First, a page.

- The redemptive stories of the Bible are R-rated.  We attenuate the scandalous nature of grace when we try and omit or clean them up and make them only appropriate for our children's Bible storybooks.

- You can't make God love you.  Stop trying.  Grace declares that God loves me no matter what I do or do not do.  Do we really think keeping up with a Bible reading plan or remembering to pray before I go to sleep somehow earns the favor of a God who pursues His enemies?

- God redeems rebels because of who He is not because of who we are.

- Obedience flows out of grace. Salvation and Christian living both originate from grace.  God doesn't save us and then hand us the keys to take over. The gospel of grace is needed for salvation and sanctification. 

- The bloodline of Jesus Himself is filled with the stories of people we would want to rewrite or edit out of our history.  The Bible writers go out of their way to include these stories so that we might remember that Jesus came to save the type of people found in his own history - broken, messed up sinners ... like us.

- When we begin to understand our vast need for grace, we begin to live a life defined by grace.  Grace becomes a way of life only when we understand how desperately we need it and how much of it we have been provided and offered in Jesus.

- Grace redeems us both from our filthy unrighteousness and our feeble attempts at self-righteousness.  Grace is bigger than your deepest, darkest sin and your failed attempts at behavior modification.

- Grace should make us uncomfortable.  Live with the tension.  Don't try and add to it or subtract from it in order to make it more palatable.

These are just a few of my lingering thoughts from the series. The longer I am on this journey the more God is teaching me about my desperate need for His grace.

All of the Charis messages can be watched on our website or listened to from our podcast.

Monday, September 26, 2016

Dear Levi from your Daddy

Today is the due date for Levi Lockey Hudson.  Unfortunately he is not on our schedule. We are on his. So he has not officially arrived yet.  I've been thinking about his arrival and had a few thoughts I wanted to share with him.

Dear Levi:

You are a product of grace 

One day when you get older you will hear a story of grace and redemption that led to this moment in time when you became a part of our family. You are a gift from a gracious God who heals, restores, and redeems.  God has given us the privilege of being your parents for one simple reason: He is a good Father.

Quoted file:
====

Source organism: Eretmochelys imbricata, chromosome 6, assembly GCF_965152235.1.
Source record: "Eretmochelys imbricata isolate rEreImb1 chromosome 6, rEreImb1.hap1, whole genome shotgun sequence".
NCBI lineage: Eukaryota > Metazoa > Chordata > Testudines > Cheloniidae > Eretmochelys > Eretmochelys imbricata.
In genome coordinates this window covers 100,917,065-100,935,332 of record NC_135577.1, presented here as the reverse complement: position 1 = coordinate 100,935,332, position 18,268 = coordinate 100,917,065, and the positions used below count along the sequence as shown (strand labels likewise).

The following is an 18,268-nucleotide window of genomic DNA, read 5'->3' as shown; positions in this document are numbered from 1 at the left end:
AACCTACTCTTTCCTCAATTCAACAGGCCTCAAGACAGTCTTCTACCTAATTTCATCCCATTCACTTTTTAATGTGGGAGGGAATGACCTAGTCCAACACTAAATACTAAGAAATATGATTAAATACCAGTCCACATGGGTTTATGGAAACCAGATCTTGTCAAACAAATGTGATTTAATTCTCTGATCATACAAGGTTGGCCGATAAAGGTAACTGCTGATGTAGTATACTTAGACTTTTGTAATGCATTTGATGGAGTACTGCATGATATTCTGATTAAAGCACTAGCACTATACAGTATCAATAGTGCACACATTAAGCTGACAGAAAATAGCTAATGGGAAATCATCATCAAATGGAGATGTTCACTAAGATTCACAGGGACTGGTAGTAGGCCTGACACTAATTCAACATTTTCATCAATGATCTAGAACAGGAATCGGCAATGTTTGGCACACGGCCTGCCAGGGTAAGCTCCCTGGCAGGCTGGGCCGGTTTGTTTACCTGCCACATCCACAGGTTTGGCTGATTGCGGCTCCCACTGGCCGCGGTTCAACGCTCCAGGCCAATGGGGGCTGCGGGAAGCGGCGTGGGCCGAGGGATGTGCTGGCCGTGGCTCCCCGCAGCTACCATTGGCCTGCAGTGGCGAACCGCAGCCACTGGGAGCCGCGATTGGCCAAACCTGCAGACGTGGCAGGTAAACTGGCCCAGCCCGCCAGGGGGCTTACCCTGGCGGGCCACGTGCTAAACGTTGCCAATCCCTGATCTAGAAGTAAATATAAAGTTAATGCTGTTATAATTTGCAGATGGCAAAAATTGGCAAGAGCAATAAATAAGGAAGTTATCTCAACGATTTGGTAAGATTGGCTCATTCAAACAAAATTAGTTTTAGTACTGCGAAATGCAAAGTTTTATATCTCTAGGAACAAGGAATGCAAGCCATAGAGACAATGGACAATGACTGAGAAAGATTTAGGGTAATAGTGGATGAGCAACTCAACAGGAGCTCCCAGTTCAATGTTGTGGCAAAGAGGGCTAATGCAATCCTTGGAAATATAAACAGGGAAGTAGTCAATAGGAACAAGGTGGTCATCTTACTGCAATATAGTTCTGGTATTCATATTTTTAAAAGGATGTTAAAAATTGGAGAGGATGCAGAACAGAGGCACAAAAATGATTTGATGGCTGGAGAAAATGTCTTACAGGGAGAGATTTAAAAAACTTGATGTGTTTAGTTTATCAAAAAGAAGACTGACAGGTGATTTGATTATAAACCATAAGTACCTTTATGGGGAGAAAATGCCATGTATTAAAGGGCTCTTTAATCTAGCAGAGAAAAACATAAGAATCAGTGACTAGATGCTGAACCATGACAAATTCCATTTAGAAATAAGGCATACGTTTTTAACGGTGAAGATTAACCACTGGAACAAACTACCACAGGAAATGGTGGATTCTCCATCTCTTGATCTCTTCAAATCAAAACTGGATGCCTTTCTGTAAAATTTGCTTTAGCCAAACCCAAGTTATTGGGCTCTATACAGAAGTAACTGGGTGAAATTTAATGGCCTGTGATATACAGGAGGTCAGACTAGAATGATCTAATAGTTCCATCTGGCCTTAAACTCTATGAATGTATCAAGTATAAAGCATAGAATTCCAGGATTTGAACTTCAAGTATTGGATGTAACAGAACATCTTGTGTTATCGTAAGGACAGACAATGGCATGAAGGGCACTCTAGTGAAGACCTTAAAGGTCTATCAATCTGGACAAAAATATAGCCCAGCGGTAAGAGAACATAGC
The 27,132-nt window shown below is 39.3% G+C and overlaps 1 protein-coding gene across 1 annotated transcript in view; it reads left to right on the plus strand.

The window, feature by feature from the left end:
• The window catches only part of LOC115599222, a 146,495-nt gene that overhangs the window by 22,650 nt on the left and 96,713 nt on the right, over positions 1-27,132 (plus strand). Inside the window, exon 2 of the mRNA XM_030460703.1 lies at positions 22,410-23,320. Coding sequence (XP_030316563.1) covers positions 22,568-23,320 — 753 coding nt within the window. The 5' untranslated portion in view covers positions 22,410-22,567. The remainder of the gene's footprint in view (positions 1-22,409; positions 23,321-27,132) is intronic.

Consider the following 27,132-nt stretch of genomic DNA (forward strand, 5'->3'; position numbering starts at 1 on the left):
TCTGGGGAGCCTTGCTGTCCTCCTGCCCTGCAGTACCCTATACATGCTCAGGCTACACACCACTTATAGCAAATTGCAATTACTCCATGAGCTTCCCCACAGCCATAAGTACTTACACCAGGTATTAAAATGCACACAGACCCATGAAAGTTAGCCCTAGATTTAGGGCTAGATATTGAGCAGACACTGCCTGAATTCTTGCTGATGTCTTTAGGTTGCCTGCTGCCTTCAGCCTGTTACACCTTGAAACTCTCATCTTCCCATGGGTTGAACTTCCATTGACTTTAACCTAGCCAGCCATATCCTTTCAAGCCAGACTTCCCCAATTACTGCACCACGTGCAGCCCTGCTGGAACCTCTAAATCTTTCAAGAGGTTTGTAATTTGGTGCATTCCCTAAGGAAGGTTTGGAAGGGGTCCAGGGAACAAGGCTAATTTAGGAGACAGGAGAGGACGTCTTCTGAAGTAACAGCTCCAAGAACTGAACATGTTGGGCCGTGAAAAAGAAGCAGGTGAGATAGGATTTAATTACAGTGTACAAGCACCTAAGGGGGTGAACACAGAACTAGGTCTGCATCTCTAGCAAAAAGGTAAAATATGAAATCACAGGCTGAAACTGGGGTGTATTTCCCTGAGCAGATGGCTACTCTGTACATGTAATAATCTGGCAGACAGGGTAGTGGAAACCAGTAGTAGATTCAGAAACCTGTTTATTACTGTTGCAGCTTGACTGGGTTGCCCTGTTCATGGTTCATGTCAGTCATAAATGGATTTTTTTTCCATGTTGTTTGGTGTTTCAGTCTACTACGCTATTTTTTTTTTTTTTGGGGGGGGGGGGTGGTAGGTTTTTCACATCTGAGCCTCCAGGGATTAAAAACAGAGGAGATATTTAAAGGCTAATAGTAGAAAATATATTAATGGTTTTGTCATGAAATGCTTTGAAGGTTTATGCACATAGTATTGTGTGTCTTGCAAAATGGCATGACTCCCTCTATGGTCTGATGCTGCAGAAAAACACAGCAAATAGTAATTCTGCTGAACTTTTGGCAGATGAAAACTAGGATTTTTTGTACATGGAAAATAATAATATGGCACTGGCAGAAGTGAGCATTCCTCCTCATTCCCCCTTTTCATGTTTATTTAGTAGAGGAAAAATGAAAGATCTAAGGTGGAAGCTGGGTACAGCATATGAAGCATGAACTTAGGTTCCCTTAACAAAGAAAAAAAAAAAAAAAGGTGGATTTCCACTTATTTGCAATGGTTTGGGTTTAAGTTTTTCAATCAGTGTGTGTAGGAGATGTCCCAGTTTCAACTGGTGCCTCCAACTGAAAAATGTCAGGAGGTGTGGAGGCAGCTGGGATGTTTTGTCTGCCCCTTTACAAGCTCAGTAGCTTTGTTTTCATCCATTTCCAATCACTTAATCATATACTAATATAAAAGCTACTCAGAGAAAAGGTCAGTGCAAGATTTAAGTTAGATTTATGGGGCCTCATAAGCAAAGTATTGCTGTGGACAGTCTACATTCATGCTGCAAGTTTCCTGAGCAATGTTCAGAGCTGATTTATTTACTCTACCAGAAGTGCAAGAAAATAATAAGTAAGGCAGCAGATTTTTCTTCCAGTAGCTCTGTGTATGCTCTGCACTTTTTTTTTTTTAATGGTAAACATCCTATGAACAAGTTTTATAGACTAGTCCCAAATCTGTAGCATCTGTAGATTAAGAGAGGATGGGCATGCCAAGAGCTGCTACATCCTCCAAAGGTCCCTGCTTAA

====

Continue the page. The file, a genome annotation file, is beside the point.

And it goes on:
Your mommy is the best 

Your mommy is my best friend. She is a blessing to those who know her. She is loved by a lot of people.  She is sweet, kind, pleasant to be around, encouraging, positive, beautiful, smart, and a ferocious lover of God, your daddy, and our family. You are privileged to have her as a mommy.  I will seek to love her in a way that demonstrates for you just how special she is.

You have awesome siblings

You are blessed with 2 sisters and a brother who love each other deeply, who love Jesus, who have incredible hearts, who will demonstrate for you what it means to love, laugh, and enjoy life.  They are much older than you which is a blessing because they have years of experience, ups & downs, and life to share with you.  Listen to them. Value them. They have walked life's path before you and want what is best for you.

Your home has been redeemed

Some people will call the home in which you have been born a "broken" home. You will not understand what that means for some time. Your siblings have a different mommy than you.  They have "step" parents.  They do not spend every night in our house but they are a part of our family. You will have some questions as you seek to understand this dynamic. But here is the good news: your home is not broken. It is redeemed.  God takes our messes and redeems them for His glory and purposes.  Your home is a constant reminder that we serve a God who redeems broken people.

Your daddy needs Jesus